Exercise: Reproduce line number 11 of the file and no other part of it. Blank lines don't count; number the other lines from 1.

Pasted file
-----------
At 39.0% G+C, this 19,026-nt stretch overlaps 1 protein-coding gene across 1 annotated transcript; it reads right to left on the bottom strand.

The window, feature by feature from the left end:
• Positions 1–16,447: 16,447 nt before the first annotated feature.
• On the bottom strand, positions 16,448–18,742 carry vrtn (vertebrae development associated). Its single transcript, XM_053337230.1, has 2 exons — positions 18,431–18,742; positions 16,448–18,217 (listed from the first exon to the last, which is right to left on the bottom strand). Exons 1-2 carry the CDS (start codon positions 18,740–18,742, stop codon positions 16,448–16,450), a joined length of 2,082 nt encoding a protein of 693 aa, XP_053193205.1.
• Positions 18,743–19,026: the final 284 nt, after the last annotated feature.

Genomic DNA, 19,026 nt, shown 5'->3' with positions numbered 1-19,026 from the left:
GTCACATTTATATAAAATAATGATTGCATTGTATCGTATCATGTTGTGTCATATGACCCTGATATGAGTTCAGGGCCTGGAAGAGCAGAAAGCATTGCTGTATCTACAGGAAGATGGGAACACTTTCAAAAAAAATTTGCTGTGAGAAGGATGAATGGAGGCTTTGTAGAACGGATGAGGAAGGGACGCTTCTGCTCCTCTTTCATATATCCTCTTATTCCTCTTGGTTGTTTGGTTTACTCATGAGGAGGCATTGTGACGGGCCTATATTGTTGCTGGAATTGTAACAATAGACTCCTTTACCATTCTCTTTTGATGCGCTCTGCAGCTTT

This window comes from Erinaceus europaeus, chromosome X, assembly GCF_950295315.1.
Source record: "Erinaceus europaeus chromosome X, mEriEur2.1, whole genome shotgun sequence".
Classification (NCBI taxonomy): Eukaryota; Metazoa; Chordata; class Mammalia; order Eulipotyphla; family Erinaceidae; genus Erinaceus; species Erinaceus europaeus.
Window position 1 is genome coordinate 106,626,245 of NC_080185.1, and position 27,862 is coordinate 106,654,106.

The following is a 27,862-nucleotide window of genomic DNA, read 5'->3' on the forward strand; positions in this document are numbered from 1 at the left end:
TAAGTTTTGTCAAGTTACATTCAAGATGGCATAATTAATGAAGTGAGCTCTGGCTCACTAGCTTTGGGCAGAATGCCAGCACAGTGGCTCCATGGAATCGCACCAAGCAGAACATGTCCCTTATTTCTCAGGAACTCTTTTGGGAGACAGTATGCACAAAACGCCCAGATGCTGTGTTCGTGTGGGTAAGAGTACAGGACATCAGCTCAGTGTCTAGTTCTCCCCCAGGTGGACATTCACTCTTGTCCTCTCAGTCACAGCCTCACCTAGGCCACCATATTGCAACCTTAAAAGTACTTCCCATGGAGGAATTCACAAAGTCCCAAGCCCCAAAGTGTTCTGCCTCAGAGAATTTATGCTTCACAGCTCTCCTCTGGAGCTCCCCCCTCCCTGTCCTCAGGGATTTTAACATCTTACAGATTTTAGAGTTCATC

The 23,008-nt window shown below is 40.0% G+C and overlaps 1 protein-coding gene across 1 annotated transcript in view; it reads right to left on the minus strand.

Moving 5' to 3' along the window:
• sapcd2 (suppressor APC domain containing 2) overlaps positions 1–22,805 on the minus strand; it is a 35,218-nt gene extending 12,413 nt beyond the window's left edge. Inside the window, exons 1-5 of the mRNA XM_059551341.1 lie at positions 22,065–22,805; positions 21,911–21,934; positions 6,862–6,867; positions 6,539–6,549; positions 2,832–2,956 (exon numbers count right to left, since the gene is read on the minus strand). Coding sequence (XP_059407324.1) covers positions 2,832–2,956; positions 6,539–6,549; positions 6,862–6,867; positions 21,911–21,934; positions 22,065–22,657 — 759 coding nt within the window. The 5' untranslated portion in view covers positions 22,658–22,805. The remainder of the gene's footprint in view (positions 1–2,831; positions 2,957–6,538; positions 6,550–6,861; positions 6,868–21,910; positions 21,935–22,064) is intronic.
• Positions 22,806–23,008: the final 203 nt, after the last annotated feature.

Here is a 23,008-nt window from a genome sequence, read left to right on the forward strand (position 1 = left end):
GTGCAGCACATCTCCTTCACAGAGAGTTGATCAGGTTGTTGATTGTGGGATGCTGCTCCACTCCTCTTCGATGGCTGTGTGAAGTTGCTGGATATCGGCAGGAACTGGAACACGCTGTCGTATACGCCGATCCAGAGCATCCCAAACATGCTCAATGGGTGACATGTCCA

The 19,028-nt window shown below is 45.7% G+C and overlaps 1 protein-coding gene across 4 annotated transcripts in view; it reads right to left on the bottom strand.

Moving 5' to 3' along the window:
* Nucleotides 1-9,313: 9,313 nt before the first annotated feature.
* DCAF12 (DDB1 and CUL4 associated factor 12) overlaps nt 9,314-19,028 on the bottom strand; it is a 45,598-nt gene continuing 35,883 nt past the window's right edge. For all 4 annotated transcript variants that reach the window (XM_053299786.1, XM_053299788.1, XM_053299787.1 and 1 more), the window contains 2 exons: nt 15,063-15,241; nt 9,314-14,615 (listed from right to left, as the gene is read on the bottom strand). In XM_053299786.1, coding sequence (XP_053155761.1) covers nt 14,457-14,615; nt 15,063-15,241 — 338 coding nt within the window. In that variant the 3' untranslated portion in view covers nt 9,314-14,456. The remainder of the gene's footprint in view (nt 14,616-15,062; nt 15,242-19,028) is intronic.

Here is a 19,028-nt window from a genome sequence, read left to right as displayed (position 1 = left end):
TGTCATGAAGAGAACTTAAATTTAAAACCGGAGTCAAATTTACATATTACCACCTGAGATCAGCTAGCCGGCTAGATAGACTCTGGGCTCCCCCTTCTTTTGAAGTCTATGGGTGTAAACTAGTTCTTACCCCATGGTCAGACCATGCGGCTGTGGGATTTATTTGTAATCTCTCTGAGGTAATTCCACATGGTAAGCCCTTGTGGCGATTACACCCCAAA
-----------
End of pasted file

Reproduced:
Window position 1 is genome coordinate 106,626,245 of NC_080185.1, and position 27,862 is coordinate 106,654,106.